The festival dates of January: All you need to know
India is a land of festivals; every little occasion here is celebrated with full zeal and enthusiasm. Right after the New Year celebrations in the month of January, when the cold winter season ends, there occur the warm days with the season of harvest. The month of January offers several reasons to celebrate. Read more to know about the rich diversity, brimming enthusiasm, traditions and vibrant beauty of Indian festivals in January.
Lohri – 13th January 2020
Celebrated in all of North India, Lohri is one of the most enthusiastically celebrated festivals in India. It is basically a harvest festival which is marked by bonfire, music, good food and dance. People from all over India, especially North India are seen spreading the joy of harvest of Rabi crops. In Punjab, people are more excited about the festival. It is marked by eating sheaves of roasted corn which is derived from the new harvest. A traditional sweet dish named “Tricholi” is made by mixing til (sesame seeds), jaggery and rice and eaten on this day. Lohri is usually observed on a night before Makar Sankranti.
What’s special about the festival – This is one of the most celebrated festivals amongst people of North India. They get dressed in new clothes and make themselves comfortable around the bonfire. Eateries like popcorn, gajak, revdi are savored on this day over the beats of Dhol while doing the Bhangra.
Makar Sankranthi – 15th January 2020
Makar Sankranti is celebrated all over India in different ways. It is one of those few Indian festivals which is being observed since ancient times as per the solar cycles, as most of the Hindu festivals are set according to the Lunar Calendar. The festivities associated with the festival are unique and are based on the culture and the traditions. Makar Sankranti holds a special significance in the ancient epic of Mahabharata as since ancient times offerings have been made to the Sun God.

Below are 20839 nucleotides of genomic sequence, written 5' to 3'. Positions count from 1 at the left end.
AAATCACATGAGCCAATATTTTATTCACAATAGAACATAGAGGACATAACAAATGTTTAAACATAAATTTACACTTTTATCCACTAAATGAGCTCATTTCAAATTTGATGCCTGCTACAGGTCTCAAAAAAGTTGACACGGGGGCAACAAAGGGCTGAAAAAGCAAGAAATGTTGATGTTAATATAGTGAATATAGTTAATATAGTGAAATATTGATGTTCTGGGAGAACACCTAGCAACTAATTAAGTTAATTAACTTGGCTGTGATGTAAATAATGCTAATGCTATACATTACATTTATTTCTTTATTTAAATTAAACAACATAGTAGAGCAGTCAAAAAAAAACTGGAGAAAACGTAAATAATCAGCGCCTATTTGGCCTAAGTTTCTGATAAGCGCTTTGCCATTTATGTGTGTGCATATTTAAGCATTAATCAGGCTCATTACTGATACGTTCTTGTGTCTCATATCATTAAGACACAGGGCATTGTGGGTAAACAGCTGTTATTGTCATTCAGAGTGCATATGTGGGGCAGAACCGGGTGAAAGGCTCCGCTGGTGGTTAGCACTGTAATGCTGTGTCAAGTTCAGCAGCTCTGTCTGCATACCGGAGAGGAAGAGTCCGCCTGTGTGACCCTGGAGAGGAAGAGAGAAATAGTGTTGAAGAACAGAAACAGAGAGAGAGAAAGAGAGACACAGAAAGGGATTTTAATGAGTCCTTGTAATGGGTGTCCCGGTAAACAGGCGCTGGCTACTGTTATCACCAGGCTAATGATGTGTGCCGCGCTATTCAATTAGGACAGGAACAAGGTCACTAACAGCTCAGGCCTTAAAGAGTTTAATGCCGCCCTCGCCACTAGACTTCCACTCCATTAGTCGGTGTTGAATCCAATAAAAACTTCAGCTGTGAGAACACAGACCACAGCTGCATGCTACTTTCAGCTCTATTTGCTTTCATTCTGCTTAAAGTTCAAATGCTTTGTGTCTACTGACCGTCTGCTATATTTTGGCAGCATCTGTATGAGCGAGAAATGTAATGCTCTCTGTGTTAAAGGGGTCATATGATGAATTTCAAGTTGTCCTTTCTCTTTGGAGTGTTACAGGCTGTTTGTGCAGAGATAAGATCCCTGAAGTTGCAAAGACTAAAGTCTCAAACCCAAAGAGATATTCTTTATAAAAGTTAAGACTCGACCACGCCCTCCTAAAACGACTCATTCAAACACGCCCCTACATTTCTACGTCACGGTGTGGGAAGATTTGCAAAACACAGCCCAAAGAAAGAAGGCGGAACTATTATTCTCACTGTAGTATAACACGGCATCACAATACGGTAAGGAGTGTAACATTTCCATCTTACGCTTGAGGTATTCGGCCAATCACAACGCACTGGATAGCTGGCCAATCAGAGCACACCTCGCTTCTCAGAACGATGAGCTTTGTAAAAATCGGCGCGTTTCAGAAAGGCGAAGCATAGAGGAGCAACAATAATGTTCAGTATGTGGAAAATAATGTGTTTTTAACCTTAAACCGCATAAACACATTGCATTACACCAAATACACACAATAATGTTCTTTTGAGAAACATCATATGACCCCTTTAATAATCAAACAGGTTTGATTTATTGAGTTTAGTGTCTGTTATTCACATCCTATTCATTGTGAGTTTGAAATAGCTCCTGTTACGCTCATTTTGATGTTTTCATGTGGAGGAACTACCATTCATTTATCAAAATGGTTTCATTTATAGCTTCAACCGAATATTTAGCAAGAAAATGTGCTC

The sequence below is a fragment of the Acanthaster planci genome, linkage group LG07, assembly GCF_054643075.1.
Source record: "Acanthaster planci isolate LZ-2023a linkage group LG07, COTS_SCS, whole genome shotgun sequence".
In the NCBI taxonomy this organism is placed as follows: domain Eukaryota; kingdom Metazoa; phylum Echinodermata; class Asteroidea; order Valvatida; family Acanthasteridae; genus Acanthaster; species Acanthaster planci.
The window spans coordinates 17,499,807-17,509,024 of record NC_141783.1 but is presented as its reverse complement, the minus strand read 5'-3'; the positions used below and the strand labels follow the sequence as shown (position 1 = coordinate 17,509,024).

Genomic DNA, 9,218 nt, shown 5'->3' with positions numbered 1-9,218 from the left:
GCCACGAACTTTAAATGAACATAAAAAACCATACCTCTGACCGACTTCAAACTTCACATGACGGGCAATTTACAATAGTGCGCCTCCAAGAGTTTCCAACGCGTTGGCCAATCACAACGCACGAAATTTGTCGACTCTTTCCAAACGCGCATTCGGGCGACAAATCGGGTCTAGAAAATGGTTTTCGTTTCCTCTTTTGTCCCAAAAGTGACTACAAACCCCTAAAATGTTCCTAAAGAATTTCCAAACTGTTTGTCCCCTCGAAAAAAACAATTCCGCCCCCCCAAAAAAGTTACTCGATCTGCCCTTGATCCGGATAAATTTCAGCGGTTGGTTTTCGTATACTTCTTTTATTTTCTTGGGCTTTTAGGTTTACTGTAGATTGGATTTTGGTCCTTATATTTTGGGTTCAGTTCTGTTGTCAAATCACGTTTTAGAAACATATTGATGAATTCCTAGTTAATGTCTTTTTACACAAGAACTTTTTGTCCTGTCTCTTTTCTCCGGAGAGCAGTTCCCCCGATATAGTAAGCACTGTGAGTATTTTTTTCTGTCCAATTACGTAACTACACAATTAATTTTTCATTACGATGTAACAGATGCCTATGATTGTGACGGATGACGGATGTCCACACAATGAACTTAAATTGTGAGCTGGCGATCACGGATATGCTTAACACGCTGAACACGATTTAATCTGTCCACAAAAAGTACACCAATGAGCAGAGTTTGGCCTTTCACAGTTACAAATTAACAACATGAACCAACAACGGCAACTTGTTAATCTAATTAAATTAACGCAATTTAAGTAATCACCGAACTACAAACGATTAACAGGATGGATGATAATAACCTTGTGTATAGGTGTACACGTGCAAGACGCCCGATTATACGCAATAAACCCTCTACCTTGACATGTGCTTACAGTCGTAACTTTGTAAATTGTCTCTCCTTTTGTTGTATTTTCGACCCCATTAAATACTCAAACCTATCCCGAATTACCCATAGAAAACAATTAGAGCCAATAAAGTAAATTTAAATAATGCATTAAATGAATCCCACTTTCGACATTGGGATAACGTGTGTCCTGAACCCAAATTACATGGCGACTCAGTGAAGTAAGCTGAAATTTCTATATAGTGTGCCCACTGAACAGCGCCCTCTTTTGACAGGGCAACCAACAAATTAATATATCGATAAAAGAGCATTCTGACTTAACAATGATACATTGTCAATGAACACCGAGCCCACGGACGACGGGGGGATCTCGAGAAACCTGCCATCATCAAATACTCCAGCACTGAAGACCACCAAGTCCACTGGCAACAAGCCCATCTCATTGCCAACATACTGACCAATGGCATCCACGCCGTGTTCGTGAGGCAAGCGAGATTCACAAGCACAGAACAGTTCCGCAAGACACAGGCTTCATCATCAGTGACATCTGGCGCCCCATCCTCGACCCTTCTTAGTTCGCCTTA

What’s special about the festival – On this day, people fly kites, eat jaggery and make several sweet dishes using ghee and milk. Usually, yellow sweet rice is also made on this day.
Pongal – 15th January to 18th January 2020
Pongal, which is usually observed in South India, is just like Thanksgiving festival in the US. During these four days long festival, people make Rangoli which is known Kolam. The festival is usually celebrated after the winter solstice. On this day, the sun begins its journey towards the Tropic of Capricorn from the Tropic of Cancer. Pongal appears in the Tamil month of Maargzhi. The first day of Pongal festival is known as Bogi, the second day is known as Surya Pongal, the third day is known as Mattu Pongal and the fourth day is known as Kaanum Pongal. The second day is the main day of Pongal which marks the beginning of the Tamil month of Thai. Pongal also marks the end of the cold winters and the advent of spring.
What’s special about the festival – During these days, people give offerings to different gods. The houses and streets are decorated with colorful kolams. An amazing sweet dish which is named Pongal is made using boiled rice, milk and jaggery. Families gets together and dance on some famous tunes during this festival.
Republic Day – 26th January 2020
Republic Day is one of the three national festivals observed in India. The day is celebrated every year in order to acknowledge the formation of the Constitution of India which was founded in 1950. On this day, a spectacular Republic Day parade is organized that marches down to the central Rajpath avenue. All the three Armed Forces of India – Army, Navy and Air Force perform in the parade.
What’s special about the festival – The Republic Day Parade, stunts performed by armed forces, traditional dance troops and displays in the sky are the main attractions.
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